Cientificas, 1949), pp. 100-101.
of vernacular literature. The Auto de los Reyes Magos, ascribed
by Menendez Pidal to the middle of the twelfth century, is taken
by some historians to indicate an established tradition of vernacu-
lar drama. Commenting on the Auto de los Rcyes Magos and the French
narrative poems of the infancy of Jesus, Donovan says the numerous
similarities "establish beyond a doubt that there was a direct rela-
tion between them. .. ." This would indicate that vernacular drama
was in progress before 1150. Is it not logical that religious plays
in the vernacular might be found at the same time vernacular poetry
began to achieve prominence, around the first half of the twelfth
century? It would help explain the lack of liturgical plays; if
plays were being written in Spanish, there would be no need to intro-
duce the earlier and more elementary Latin plays. Pointing out that
probably many more vernacular than liturgical plays have been lost,
Donovan concludes, "In our opinion, whatever the reason, and whatever
the date, when religious plays began to be introduced in Castile on a
large scale, they were already in the vernacular."
The liturgical drama is, however, considered important by
L6pez Estrada, who suggests that the autos which grew out of it
heightened popular interest and participation in the solemn religious
festivals, and that this spirit not only persisted through the period
Donovan, pp. 68-73. The liturgical drama has nevertheless
been discussed in this study because of the uncertainties both in the
time element and in the relationship between liturgical and vernacular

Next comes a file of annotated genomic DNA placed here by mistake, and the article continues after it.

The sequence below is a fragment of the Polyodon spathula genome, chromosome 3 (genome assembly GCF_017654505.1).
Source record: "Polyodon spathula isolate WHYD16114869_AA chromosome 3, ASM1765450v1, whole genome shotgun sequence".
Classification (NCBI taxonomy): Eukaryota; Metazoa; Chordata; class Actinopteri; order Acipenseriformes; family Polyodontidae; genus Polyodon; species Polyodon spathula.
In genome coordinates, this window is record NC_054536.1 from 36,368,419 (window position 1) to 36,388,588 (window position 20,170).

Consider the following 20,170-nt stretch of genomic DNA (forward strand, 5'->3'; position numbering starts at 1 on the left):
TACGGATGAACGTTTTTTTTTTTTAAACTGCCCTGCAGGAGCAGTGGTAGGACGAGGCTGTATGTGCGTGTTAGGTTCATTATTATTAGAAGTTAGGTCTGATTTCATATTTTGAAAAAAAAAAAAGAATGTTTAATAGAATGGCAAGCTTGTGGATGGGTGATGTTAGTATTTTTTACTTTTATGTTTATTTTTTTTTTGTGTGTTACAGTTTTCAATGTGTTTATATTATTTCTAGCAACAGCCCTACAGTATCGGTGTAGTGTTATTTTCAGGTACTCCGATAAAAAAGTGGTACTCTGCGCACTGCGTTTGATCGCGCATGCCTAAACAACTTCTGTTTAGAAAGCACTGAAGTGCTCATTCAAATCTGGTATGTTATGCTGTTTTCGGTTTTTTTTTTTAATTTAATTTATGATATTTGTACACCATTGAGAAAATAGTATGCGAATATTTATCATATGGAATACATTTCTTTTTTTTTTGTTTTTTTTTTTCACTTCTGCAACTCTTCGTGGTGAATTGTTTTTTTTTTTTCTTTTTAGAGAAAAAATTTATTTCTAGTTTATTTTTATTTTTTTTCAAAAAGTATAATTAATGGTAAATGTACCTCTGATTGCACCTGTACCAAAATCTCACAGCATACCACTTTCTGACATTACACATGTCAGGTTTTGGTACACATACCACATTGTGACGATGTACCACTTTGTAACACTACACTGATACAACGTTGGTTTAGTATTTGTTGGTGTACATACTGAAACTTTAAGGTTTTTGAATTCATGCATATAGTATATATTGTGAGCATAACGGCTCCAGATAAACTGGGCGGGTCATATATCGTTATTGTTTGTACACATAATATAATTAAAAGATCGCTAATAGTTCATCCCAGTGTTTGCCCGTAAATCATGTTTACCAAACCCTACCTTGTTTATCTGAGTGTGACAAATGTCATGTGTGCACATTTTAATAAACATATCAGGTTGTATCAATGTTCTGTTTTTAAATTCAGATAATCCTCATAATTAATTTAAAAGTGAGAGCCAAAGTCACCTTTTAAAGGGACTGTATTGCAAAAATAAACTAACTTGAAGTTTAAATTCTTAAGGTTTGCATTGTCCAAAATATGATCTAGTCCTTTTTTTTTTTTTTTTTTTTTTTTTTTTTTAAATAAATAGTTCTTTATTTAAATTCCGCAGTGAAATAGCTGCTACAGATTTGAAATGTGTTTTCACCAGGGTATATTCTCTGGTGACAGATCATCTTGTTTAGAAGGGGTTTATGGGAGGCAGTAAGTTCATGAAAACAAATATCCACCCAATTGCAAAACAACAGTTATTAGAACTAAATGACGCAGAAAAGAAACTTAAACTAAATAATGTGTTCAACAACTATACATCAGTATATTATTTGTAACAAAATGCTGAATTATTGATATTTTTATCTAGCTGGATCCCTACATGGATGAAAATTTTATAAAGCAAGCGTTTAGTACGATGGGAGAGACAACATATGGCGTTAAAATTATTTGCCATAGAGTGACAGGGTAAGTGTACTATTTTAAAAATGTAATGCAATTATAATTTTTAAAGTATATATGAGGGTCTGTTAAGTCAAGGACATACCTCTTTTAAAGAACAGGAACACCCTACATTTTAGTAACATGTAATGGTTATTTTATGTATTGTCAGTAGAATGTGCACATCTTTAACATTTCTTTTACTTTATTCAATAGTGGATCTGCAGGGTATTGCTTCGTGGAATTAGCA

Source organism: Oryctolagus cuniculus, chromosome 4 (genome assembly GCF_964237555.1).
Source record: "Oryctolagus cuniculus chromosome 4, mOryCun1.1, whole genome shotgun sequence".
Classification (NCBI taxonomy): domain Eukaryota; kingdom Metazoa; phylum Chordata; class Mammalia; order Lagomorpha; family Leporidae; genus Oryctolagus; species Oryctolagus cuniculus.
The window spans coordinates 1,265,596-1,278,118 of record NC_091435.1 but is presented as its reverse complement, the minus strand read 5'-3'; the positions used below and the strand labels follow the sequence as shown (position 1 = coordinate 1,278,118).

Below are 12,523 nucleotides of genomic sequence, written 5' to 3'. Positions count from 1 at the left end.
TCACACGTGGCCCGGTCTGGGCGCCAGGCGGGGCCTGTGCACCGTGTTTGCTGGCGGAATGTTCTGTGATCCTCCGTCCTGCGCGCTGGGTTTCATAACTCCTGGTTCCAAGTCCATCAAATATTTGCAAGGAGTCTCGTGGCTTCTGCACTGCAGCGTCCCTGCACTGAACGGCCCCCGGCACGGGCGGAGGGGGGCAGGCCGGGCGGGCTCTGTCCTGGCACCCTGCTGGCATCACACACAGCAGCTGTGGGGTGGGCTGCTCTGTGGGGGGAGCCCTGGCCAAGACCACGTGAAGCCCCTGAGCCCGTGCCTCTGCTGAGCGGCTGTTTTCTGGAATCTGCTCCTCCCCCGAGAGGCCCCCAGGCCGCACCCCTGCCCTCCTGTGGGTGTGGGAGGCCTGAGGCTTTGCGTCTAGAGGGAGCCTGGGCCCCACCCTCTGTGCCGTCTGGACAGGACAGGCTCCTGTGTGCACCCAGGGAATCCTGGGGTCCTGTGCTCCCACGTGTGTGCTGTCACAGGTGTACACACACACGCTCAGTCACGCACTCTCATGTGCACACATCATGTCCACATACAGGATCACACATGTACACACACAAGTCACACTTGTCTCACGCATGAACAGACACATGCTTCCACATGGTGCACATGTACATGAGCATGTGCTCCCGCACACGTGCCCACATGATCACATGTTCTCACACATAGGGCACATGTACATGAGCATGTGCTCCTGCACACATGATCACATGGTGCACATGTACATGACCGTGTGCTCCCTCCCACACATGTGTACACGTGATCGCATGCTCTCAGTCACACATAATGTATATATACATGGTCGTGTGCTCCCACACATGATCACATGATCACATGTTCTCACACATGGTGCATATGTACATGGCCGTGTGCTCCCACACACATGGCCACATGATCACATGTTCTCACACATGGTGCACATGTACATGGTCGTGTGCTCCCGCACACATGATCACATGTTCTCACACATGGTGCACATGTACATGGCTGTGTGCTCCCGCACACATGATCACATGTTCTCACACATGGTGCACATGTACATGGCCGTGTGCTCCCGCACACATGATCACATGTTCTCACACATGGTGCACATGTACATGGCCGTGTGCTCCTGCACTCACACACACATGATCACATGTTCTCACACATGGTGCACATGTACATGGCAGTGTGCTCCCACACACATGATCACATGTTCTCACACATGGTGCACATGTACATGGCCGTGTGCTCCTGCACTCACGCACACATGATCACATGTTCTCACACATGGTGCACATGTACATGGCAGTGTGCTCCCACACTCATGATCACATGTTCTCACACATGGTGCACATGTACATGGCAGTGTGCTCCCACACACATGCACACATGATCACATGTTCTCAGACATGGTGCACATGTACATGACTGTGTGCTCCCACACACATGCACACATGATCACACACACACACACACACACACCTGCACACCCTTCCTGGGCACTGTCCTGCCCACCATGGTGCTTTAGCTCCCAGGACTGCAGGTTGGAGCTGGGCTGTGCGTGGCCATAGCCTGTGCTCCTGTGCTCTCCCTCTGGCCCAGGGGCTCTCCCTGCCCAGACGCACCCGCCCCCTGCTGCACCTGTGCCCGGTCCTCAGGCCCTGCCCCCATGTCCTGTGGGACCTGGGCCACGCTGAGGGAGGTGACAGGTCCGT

drama. There simply are not enough data to establish with assurance
whether or not the liturgical drama gave rise to the vernacular drama,
nor, if it did, how heavy the influence was.
of development of the secular drama but was present in the religious
plays of the Siglo de Oro.1 That medieval sentiment should so long
have been preserved has been attributed to the fact that "the story
of the bloody and protracted strife with the infidel remained im-
pressed on the popular memory, and every sacred building seemed to
record the triumphs of a believing ancestry."2
The late beginnings of the religious drama in Spain appear
to be in sharp contrast with its later flourishing, hardly equalled
anywhere else, especially in the time of Lope de Vega.
... II faut constater que le theatre religieux en Espagne, don't
nous ne pouvons reconatituer lea origins que par approximation,
don't nous ne connaissons presque pas l'histoire avant l'lclotion
contemporaine de la Renaissance, a eu tout i coup un diveloppement
don't la richesse c mpense implement la pauvrete, rielle ou appa-
rente, des debuts.
That this poverty must have been more apparent than real is
suggested by the fact that the often-quoted passage in the thirteenth-
century code of law, the Siete Partidas, not only proves the existence
of Christmas and Easter plays in Spain, but indicates the cultivation
of the drama to such an extent that a secular forn known as juegos de
escarnio had developed, and that these, pushing their way into the
churches, were so secular that they were a cause for scandal.4
Lopez Estrada, p. 126.
Karl August von Hase, Miracle Plays and Sacred Dramas, a
Historical Survey, trans. A. W. Jackson (Boston: Houghton-Mifflin
Co., 1880), p. 91,.
G. Cirot, "Pour combler les lacunes de 1'histoire du drame
religieux en Espagne avant G6mez Manrique," Bulletin Hispanique,
XLV (1943), 61.
4parker, pp. 170-171.
Further proof of the early existence of vernacular drama in
Spain is, of course, the Auto de los Reyes Magos. Although it is
usually cited as the first milestone in the development of the Spanish
vernacular theater, the suggestion has been made that the freedom of
its dialogue gives cause for doubting that Spanish dramatic literature
made its first trial with this work.1
Unfortunately, other dramatic works of this time, if they did
exist, cannot be cited; and, in examining those centuries preceding
this period, a certain caution must be exercised because of the inde-
pendence from classic traditions of drama in modern languages. This
independence is especially striking when viewed against two pertinent
facts: a great dramatic tradition had existed earlier, and ruined
classic playhouses were still to be seen on the European landscape.2
Searching through the years following the Auto de los Reyes Magos,
we find that, except for the Siete Partidas, already mentioned, we
must wait until the fifteenth century for documentary evidence that